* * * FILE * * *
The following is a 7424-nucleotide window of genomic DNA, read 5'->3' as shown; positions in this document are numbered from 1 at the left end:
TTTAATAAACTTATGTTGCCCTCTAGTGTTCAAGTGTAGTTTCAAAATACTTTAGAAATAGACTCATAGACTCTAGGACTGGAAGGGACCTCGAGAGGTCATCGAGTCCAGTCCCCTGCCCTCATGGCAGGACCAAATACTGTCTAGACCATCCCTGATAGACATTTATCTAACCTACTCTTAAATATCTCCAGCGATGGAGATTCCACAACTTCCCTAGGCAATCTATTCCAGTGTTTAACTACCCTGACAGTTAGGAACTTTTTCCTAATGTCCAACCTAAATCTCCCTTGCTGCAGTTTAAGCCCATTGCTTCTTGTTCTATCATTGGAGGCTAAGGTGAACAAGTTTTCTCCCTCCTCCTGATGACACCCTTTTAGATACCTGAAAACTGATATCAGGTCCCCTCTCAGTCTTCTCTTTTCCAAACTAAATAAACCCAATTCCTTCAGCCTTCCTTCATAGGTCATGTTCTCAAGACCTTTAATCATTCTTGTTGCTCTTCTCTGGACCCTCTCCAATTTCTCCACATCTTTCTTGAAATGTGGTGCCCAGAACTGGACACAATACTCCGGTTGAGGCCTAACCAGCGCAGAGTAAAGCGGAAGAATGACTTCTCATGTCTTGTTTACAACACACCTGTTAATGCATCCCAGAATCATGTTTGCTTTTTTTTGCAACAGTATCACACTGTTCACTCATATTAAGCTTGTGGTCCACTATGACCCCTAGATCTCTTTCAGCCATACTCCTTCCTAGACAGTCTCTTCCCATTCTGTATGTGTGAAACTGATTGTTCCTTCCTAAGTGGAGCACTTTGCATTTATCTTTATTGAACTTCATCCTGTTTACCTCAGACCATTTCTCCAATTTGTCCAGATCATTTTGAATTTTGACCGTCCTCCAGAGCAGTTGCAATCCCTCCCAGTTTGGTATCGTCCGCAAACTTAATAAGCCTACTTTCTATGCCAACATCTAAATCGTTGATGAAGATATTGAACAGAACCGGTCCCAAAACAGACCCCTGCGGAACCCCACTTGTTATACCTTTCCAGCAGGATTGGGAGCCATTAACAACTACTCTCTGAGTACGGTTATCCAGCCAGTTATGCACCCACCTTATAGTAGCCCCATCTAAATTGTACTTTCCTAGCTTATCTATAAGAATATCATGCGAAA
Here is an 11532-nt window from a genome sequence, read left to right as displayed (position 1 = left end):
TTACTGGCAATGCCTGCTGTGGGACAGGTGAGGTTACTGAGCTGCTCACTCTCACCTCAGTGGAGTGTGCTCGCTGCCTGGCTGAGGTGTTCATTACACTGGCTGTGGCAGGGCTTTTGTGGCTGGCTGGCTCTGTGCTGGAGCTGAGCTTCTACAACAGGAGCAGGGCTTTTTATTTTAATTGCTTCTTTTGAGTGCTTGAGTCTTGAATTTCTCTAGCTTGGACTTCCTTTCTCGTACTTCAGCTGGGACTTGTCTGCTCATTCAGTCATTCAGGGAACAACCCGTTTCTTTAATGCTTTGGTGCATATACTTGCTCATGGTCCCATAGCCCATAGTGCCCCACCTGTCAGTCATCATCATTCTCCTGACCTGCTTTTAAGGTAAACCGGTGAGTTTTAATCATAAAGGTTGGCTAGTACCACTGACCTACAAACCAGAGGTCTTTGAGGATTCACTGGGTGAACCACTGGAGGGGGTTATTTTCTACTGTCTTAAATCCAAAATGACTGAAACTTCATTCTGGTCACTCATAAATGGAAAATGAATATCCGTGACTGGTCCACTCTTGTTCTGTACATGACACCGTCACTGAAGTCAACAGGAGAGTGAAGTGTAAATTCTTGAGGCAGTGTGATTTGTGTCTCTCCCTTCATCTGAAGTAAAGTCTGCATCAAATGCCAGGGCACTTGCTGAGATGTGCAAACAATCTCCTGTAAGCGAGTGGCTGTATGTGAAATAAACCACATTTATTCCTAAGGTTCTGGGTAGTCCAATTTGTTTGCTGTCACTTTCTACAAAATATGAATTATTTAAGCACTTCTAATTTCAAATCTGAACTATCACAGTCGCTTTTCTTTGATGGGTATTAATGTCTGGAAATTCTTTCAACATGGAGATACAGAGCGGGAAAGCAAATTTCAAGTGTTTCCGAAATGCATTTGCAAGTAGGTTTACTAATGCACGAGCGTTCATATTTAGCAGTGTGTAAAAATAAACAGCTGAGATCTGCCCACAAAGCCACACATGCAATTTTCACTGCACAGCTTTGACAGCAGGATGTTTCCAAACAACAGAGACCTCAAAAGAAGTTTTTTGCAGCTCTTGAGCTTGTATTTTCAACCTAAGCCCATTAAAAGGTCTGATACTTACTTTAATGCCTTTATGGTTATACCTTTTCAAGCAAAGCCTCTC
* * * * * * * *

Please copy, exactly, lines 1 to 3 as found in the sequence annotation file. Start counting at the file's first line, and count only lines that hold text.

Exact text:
The following is a 7424-nucleotide window of genomic DNA, read 5'->3' as shown; positions in this document are numbered from 1 at the left end:
TTTAATAAACTTATGTTGCCCTCTAGTGTTCAAGTGTAGTTTCAAAATACTTTAGAAATAGACTCATAGACTCTAGGACTGGAAGGGACCTCGAGAGGTCATCGAGTCCAGTCCCCTGCCCTCATGGCAGGACCAAATACTGTCTAGACCATCCCTGATAGACATTTATCTAACCTACTCTTAAATATCTCCAGCGATGGAGATTCCACAACTTCCCTAGGCAATCTATTCCAGTGTTTAACTACCCTGACAGTTAGGAACTTTTTCCTAATGTCCAACCTAAATCTCCCTTGCTGCAGTTTAAGCCCATTGCTTCTTGTTCTATCATTGGAGGCTAAGGTGAACAAGTTTTCTCCCTCCTCCTGATGACACCCTTTTAGATACCTGAAAACTGATATCAGGTCCCCTCTCAGTCTTCTCTTTTCCAAACTAAATAAACCCAATTCCTTCAGCCTTCCTTCATAGGTCATGTTCTCAAGACCTTTAATCATTCTTGTTGCTCTTCTCTGGACCCTCTCCAATTTCTCCACATCTTTCTTGAAATGTGGTGCCCAGAACTGGACACAATACTCCGGTTGAGGCCTAACCAGCGCAGAGTAAAGCGGAAGAATGACTTCTCATGTCTTGTTTACAACACACCTGTTAATGCATCCCAGAATCATGTTTGCTTTTTTTTGCAACAGTATCACACTGTTCACTCATATTAAGCTTGTGGTCCACTATGACCCCTAGATCTCTTTCAGCCATACTCCTTCCTAGACAGTCTCTTCCCATTCTGTATGTGTGAAACTGATTGTTCCTTCCTAAGTGGAGCACTTTGCATTTATCTTTATTGAACTTCATCCTGTTTACCTCAGACCATTTCTCCAATTTGTCCAGATCATTTTGAATTTTGACCGTCCTCCAGAGCAGTTGCAATCCCTCCCAGTTTGGTATCGTCCGCAAACTTAATAAGCCTACTTTCTATGCCAACATCTAAATCGTTGATGAAGATATTGAACAGAACCGGTCCCAAAACAGACCCCTGCGGAACCCCACTTGTTATACCTTTCCAGCAGGATTGGGAGCCATTAACAACTACTCTCTGAGTACGGTTATCCAGCCAGTTATGCACCCACCTTATAGTAGCCCCATCTAAATTGTACTTTCCTAGCTTATCTATAAGAATATCATGCGAAA
Here is an 11532-nt window from a genome sequence, read left to right as displayed (position 1 = left end):